A program to reduce teacher violence in Jamaican schools


Technically, violence by teachers against young students is illegal in Jamaica. But as in many countries, this corporal punishment law is rarely enforced, and frustrated teachers still beat their students.

Around the world, researchers and education specialists have developed a number of tools to reduce this violence. But a recent study in The Lancet Global Health is new to evaluate a program involving preschool teachers, including the direct measurement of instances of physical and verbal abuse both immediately and one year after a teacher training program.

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This program, Irie Classroom Toolbox, was developed by Helen Baker-Henningham, education researcher at Bangor University in the UK and University of the West Indies in Jamaica, with Jamaican teachers. Baker-Henningham explains: “There are few evidence-based interventions to reduce teacher violence and The Irie Classroom Toolbox is the only intervention that has been tested in pre-primary settings. This is important given the importance of early childhood (including the provision of safe, secure, nurturing and nurturing care environments) to predict long-term health, wealth and well-being. “

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The program has been deployed in Kingston and St. Andrews, Jamaica. It involved five days of training, eight classroom support sessions and text messages. The aim was to provide teachers with alternatives to hitting, threatening and yelling at their students, for example by teaching them emotional and social skills and suggesting non-violent ways of managing classrooms.

The toolkit includes four modules:

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1) “create an emotionally supportive classroom environment”

2) “manage children’s behavior”

3) “promote social and emotional competence”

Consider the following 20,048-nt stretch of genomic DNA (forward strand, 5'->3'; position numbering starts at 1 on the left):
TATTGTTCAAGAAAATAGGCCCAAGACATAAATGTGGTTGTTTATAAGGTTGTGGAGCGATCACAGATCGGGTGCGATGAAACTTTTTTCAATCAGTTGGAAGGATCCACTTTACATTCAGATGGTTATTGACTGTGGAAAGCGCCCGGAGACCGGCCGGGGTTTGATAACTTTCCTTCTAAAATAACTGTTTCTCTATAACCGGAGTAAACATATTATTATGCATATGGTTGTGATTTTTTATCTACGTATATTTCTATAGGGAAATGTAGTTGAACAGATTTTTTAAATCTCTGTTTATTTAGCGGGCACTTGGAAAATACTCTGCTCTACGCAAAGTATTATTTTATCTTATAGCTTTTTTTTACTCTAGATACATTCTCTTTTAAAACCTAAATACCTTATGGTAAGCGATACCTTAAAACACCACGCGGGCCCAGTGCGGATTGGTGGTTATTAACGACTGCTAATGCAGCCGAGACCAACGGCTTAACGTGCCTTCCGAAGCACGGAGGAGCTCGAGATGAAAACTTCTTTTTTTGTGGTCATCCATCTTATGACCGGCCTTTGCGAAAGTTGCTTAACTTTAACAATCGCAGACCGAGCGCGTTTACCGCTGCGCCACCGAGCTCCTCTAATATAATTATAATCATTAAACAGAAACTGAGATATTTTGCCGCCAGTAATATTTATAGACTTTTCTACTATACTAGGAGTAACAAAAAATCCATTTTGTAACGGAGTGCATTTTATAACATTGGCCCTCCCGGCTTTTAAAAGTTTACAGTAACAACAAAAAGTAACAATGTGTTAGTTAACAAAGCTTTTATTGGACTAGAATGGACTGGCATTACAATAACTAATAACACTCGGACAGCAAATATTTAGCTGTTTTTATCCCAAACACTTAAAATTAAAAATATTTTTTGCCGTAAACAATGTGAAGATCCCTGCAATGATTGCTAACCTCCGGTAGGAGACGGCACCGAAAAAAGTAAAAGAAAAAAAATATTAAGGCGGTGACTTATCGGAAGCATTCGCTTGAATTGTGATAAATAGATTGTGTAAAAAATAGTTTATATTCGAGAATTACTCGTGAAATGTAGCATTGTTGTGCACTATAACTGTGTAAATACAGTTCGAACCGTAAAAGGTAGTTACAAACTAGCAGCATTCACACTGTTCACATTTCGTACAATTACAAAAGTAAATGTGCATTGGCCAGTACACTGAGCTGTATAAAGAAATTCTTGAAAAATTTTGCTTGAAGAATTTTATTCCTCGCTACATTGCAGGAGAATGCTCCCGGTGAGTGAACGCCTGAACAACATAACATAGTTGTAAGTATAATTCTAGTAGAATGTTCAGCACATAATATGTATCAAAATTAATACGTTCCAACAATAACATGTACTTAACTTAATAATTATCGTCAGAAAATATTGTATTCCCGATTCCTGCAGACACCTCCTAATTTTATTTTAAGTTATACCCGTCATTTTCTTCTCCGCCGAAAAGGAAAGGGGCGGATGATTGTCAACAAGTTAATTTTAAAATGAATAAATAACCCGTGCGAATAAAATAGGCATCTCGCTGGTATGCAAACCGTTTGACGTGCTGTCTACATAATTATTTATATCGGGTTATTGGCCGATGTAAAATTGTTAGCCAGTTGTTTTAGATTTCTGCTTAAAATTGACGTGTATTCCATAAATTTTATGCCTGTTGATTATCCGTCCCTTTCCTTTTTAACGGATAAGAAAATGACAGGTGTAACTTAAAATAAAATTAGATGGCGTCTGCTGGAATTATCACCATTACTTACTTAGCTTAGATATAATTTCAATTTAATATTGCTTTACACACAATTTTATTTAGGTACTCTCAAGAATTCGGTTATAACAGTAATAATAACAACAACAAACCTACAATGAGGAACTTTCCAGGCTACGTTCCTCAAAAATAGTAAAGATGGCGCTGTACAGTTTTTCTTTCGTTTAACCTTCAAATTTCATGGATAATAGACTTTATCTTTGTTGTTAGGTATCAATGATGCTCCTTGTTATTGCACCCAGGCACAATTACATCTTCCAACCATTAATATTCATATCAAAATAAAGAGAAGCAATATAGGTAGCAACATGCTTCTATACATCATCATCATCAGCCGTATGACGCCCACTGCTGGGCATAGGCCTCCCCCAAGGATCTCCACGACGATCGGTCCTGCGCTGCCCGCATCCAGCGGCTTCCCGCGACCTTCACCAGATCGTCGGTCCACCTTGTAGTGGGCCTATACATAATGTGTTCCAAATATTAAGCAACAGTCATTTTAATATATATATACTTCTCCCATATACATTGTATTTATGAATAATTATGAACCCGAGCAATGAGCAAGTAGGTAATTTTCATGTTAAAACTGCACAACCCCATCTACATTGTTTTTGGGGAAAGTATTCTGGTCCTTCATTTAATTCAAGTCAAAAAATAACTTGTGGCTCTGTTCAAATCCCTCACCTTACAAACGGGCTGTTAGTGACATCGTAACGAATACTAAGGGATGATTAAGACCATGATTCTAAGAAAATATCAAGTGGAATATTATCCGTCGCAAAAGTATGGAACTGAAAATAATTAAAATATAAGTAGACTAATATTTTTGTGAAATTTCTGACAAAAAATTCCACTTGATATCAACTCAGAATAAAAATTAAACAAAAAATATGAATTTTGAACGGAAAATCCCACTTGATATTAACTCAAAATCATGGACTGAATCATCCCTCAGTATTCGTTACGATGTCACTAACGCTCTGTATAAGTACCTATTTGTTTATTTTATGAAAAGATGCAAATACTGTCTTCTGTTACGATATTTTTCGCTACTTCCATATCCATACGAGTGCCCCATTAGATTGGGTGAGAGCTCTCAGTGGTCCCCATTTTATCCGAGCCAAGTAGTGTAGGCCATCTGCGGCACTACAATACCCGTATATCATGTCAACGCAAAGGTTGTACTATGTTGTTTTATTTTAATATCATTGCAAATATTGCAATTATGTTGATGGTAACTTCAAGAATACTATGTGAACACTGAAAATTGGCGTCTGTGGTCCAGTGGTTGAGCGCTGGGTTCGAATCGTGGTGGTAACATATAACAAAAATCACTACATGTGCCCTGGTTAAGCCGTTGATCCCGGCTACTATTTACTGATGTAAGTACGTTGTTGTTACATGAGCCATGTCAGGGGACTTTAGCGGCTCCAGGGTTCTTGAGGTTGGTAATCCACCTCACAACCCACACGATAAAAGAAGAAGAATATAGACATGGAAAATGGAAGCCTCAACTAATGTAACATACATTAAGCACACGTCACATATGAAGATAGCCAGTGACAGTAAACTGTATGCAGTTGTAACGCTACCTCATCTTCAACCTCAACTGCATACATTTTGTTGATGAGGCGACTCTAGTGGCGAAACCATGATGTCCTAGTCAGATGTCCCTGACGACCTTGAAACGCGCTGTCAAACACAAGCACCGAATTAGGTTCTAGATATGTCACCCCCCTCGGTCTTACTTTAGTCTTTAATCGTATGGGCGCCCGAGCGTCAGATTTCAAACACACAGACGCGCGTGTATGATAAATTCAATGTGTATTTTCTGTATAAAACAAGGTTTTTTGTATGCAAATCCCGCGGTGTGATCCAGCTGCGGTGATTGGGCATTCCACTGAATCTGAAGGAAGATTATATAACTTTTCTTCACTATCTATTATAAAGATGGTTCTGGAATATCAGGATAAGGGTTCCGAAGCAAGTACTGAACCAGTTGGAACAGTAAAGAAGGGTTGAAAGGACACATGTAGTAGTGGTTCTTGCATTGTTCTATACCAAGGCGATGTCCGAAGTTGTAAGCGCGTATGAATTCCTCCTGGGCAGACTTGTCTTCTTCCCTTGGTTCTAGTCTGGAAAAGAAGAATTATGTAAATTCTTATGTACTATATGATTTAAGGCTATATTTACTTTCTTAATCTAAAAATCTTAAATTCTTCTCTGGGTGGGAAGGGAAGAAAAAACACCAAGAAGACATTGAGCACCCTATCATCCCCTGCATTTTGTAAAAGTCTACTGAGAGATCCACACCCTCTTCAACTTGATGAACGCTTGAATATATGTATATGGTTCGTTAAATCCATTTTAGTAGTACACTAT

4) “behavior planning”

The teaching material includes a tool book, an activity book, picture cards and a story book.

The emphasis is on practical strategies rather than abstract beliefs. As the authors of the article write, “The Toolkit does not explicitly question teachers’ attitudes towards violence against children. Rather, the theory of change suggests that the Toolkit reduces violence against children by helping teachers develop skills, motivation, and the opportunity to use positive discipline techniques. “

The main acts of violence observed during the study included corporal punishment such as pinching, verbal abuse such as threatening to call the police, and other abuse such as hitting a stick on a desk. The trainers saw no harsh acts of corporal punishment, which they were allegedly forced to report to the authorities. Baker-Henningham is convinced that the presence of an observer in the classroom did not unduly influence a teacher’s behavior, as the observers were discreetly seated in a corner during a school day; and, as casually dressed young women, they were not seen as authority figures by teachers.

The results were impressive: there was a median of 15 violent / aggressive acts before training, 3 after and 6 a year later. In other words, the Irie Toolkit dramatically reduced the number of teacher assault cases, and much of that reduction was sustained for a year.

As a result of this research, the program is expanded across the country. According to Baker-Henningham, “The toolkit is currently being disseminated nationally across Jamaica by the Early Years Commission (ECC) (the government body responsible for overseeing early childhood education services in Jamaica).” The training took place in a cascade: the team that developed the toolkit trained the regional senior staff of the ECC, who in turn trained the regional field agents, who in turn trained the teachers. . “Over the coming year, these regional field officers will train early childhood teachers in their subregion in the use of the toolkit,” notes Baker-Henningham.

The material is available free online through a Creative Commons license, and the researchers believe it can be easily adapted in other places. They have already developed a complementary program for parents (the Irie Homes Toolkit). “The idea is that teachers who have been trained in the Irie Classroom Toolkit will implement the Irie Homes Toolkit with parents of children (ages 2-6) attending their school,” says Baker- Henningham. A study on the Irie Homes Toolkit has not yet been published, but is currently under review.

The Irie Classroom Toolkit is not perfect. While this reduces teacher violence (although most teachers still resort to some form of violence afterwards), it has had no measurable effect on violent student behavior. And of course, it doesn’t address the broader issues of deprivation and limited resources that make violence against children more likely.

But as a practical way to tackle classroom violence – which affects children’s attitudes towards education and their overall chances in life – the Irie Classroom Toolkit deserves further investigation and possibly further investigation. adaptation to other places.